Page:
And further: ‘The Luristan finds are practically through. Nothing has come out for nearly two months. At least five thousands have been searching steadily, except for a few months, for over a year. Their methods of locating the finds are clever and they have poked their rods into about every foot of Luristan territory.’ Native digging however will have to be controlled by more scientific methods.

In the third millenium B. C. the inhabitants of Mesopotamia always referred to the highlands of Persia on the eastern border as the country of Shushan and Anshan. A native art, language and writing existed in Elam as far back as 4000 B. c.; and the language of Anshan never died out; it has been called the Anzanite language. It is used along with Babylonian and old Persian on the trilingual inscriptions of Darius.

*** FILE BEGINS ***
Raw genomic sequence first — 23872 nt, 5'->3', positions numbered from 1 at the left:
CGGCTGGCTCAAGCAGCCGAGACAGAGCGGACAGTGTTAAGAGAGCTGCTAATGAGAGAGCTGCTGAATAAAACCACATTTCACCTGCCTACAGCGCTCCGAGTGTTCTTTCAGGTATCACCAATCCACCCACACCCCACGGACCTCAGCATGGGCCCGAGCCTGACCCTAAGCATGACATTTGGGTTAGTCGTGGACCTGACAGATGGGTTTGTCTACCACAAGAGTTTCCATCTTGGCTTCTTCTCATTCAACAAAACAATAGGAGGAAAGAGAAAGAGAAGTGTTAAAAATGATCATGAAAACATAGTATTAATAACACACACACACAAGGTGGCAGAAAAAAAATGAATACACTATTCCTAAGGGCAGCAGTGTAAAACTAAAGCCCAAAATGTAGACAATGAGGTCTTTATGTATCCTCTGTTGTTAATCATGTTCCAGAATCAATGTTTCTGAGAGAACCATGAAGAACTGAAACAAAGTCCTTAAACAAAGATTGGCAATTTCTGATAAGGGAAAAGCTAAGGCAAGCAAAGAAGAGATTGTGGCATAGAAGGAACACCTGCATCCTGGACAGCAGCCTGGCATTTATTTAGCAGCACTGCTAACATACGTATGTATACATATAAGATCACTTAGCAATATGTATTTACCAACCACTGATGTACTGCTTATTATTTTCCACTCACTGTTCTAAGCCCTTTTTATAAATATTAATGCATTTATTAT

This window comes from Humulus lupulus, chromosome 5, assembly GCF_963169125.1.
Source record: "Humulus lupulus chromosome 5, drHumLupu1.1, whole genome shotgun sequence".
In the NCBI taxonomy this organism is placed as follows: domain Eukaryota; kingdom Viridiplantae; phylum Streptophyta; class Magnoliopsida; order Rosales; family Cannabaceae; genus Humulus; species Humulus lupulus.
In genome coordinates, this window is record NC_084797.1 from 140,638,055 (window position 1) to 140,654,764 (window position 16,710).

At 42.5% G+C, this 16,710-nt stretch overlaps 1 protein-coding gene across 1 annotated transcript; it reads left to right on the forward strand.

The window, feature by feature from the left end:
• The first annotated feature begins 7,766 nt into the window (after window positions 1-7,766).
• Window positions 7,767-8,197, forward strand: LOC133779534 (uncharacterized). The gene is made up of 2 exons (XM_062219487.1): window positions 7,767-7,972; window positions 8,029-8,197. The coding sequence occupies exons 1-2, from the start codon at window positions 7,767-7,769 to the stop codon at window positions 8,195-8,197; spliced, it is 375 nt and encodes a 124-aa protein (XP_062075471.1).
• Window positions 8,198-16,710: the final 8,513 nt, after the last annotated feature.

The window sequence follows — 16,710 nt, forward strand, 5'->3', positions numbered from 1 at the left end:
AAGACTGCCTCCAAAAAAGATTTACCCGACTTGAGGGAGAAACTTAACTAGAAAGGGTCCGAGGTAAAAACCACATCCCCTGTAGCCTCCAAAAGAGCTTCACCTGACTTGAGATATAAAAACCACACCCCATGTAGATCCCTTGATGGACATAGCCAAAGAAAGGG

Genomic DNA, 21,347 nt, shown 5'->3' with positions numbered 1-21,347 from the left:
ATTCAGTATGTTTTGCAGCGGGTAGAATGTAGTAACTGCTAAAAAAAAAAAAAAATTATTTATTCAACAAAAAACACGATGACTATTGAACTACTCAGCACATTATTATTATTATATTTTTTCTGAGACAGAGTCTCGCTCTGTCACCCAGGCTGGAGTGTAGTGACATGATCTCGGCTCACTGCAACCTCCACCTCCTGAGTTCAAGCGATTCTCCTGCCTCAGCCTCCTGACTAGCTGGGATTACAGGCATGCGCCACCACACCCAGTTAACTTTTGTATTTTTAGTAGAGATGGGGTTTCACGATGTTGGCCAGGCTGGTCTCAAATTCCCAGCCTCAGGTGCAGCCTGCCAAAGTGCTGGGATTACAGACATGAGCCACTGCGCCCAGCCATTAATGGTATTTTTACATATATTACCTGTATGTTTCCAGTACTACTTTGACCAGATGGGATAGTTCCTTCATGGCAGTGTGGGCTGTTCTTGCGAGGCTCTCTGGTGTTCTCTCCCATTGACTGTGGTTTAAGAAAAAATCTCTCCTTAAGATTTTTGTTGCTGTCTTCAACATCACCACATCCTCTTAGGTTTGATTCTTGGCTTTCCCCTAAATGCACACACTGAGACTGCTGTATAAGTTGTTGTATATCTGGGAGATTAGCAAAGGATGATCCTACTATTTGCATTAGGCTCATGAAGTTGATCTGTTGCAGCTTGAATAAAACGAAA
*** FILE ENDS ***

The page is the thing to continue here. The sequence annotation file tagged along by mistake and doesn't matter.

The Cassites also, another powerful tribe of the Zagros mountains who ruled Mesopotamia for centuries after 1500 B. c., had their own language. But their art—as examplified in the boundary stones—is not very different from the con- temporary Babylonian style. The Lurs may be their descendants. But the Luristan bronzes are probably a survival of the local Anzanite art, heir to the ancient pre-Elamite art, strongly influenced by Sumerian traditions, and more directly by the Assyrian art of the Sargonids. It would be tempting to place them be- tween 700 and 400 B. c., at the time of the growth of the Median power, and shortly before the great expansion of the Persian Empire under Darius and his successors. Most of the pieces—bits, frontals, rosettes, harness and chariot ornaments—belong to horse riders, as could be expected in that age. But some of the weapons show an earlier tradition, connecting the Lur highlands and Sumer. One bronze dagger is a copy of the gold dagger—with lapis handle fixed by gold rivets and adorned with gold nails—from the Predynastic Royal Cemetery at Ur; and the gold adze from the same cemetery, with its socket reinforced by a projecting ridge is the ancestor of many Luristan socketed axes and adzes. Even the so-called Hamadan semi-circular halbert is represented on the Sargon stela from Susa and on the Kish inlaid plaques, and two examples of it, with their gold binding, were actually found in the same Ur cemetery.